About 125,000 Cubans arrived in 1980 during the Mariel boatlift, when the island’s ports and marinas were opened to allow U.S. vessels to pick up anyone wanting to leave. Another 30,000 Cubans reached the United States across the Florida Straits during the 1994 “rafter” crisis.

After that episode, U.S. officials agreed to increase family reunification visas and open a visa lottery system allowing 20,000 Cubans to legally emigrate annually. But those legal pathways were crippled after the State Department removed most consular staff from Cuba in 2017 after the unexplained “health incidents” that became known as Havana syndrome.

Cubans were required to travel to Guyana for visa processing, slowing the entire process and contributing to a large visa backlog.

The U.S. Embassy in Havana said Wednesday it is preparing to restart limited consular services in May, but only for parents of U.S. citizens.

The current volume of migration to the United States far outstrips potential legal pathways. In addition to the flights to Nicaragua, Cubans are also flying there through third countries including Panama. When Panamanian authorities imposed a transit visa requirement for Cuban travelers last month, protesters surrounded the Panamanian Embassy in Havana.

CBP records show about 75 percent of Cubans taken into custody along the Mexico border are adults traveling alone. Some Cubans acknowledge hiring smuggling guides to transport them through Mexico, while others say they rely on social media networks, choosing Del Rio and Yuma for their reputation as relatively safe and easy places to cross.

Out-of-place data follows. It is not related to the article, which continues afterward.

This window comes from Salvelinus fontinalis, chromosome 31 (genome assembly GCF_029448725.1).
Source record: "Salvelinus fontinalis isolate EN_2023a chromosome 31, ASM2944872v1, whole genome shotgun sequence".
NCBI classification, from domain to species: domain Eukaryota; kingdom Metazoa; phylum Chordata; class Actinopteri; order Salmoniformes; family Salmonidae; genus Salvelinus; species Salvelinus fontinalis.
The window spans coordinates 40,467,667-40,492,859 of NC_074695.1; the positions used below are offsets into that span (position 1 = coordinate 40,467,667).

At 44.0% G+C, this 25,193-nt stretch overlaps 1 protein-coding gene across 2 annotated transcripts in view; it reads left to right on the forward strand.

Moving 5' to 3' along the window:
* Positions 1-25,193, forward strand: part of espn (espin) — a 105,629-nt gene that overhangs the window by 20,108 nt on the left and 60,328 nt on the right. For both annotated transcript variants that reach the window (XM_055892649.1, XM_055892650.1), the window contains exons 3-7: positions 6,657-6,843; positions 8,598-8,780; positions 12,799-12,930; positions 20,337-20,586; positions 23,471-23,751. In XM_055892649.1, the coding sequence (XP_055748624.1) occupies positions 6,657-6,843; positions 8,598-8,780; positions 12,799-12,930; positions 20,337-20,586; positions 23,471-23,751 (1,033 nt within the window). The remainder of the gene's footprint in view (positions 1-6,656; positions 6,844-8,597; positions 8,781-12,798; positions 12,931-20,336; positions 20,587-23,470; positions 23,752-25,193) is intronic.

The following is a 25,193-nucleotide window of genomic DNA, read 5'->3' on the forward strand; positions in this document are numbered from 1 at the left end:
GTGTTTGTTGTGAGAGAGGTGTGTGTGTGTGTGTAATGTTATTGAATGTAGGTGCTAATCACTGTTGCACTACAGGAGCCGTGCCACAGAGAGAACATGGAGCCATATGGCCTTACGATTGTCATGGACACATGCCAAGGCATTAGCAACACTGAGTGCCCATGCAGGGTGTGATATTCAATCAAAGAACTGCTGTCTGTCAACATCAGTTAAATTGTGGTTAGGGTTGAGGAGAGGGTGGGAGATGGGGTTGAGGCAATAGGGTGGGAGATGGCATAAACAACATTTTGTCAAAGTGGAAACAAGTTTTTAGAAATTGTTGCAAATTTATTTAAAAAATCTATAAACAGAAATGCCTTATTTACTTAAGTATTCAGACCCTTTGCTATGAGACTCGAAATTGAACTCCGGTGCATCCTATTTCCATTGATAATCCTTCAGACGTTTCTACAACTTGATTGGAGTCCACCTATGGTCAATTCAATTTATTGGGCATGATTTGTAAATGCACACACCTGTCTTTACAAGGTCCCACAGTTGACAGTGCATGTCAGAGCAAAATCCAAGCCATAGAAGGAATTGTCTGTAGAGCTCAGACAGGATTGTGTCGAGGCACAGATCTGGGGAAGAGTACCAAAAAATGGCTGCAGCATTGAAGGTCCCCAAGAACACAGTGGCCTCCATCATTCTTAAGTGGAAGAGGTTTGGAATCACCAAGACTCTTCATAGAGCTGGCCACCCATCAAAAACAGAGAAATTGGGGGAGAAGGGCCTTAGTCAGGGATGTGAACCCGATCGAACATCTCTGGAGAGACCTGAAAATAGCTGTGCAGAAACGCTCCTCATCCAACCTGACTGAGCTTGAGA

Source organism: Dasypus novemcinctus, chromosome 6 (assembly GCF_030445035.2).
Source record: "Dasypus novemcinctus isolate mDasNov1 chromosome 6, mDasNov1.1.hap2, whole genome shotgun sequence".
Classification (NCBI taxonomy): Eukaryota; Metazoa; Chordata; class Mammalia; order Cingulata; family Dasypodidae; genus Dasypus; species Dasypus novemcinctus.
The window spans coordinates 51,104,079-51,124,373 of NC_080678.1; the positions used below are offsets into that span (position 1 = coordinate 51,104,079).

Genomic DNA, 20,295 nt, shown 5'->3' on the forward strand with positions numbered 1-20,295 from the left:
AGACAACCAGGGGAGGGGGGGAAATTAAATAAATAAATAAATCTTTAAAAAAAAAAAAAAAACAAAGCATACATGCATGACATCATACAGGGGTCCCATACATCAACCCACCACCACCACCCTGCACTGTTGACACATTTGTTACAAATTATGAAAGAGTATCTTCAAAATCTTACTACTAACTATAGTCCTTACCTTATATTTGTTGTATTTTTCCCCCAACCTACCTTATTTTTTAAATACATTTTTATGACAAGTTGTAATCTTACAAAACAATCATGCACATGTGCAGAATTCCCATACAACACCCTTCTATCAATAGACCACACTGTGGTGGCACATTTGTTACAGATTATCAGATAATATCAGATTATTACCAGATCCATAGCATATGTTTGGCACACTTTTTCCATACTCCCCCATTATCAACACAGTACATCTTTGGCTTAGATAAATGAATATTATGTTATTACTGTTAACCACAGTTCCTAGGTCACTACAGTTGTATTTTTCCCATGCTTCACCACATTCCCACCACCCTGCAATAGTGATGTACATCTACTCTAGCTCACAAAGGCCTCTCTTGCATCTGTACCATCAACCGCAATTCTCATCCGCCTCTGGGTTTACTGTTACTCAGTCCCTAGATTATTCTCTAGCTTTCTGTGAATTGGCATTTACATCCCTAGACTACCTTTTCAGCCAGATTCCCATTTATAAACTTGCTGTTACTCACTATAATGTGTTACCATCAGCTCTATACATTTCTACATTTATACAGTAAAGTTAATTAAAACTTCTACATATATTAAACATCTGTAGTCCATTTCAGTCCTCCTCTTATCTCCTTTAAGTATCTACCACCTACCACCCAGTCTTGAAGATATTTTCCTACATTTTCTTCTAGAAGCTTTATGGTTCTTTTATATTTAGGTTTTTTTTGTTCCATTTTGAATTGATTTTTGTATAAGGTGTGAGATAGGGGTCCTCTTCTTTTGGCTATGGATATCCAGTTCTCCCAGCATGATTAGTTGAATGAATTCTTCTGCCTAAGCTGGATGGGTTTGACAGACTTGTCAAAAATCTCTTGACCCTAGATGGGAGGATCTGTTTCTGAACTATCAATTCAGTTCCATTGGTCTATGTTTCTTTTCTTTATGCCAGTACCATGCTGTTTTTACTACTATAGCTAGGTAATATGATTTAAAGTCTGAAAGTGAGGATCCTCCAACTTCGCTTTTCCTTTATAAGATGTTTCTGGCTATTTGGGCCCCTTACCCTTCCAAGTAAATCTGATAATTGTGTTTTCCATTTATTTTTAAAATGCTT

A smaller number of Cuban migrants, about 750, have reached the United States through other means over the past six months, including one cancer survivor rescued off the Florida Keys in late March on a windsurfing board.

Some Cubans are being released at the border with a form of provisional legal status known as humanitarian parole, but others are being referred to ICE or U.S. immigration courts to face deportation proceedings. U.S. authorities say they issue humanitarian parole on a case-by-case basis, but have not explained how they make those determinations.

Santiago Alpizar, an immigration attorney in South Florida, said he has gotten so many cases in recent months that he is no longer able to see new clients in April. They are recorded as having arrived illegally, meaning they don’t automatically qualify for the Cuban Adjustment Act of 1966 that allows Cubans to apply for a green card after a year in the United States.

“The majority of my cases now need to apply for asylum,” he said.

Alpizar — who fled by sea in the 1994 crisis — has been writing letters to Cuban American politicians urging them to reinstate the visa lottery as well as the family reunification program. Many of the Cubans heading for Nicaragua have been separated from spouses, children and other close family members for years with little or no access to a U.S. visa application process.

Oasis Peña, a community activist in Miami, said the massive new wave of Cuban arrivals is already putting a strain on agencies that work with migrants. At Integrum Medical Group, where she helps connect Cubans with social services, people begin queuing up the night before to sign up for benefits such as food stamps and legal assistance.

“There are so many people,” she said. “It’s humanly impossible to serve everyone.”

Peña, who arrived in the United States at age 14, has worked with migrants for three decades. “I have never seen this amount of people arriving through the border,” she said.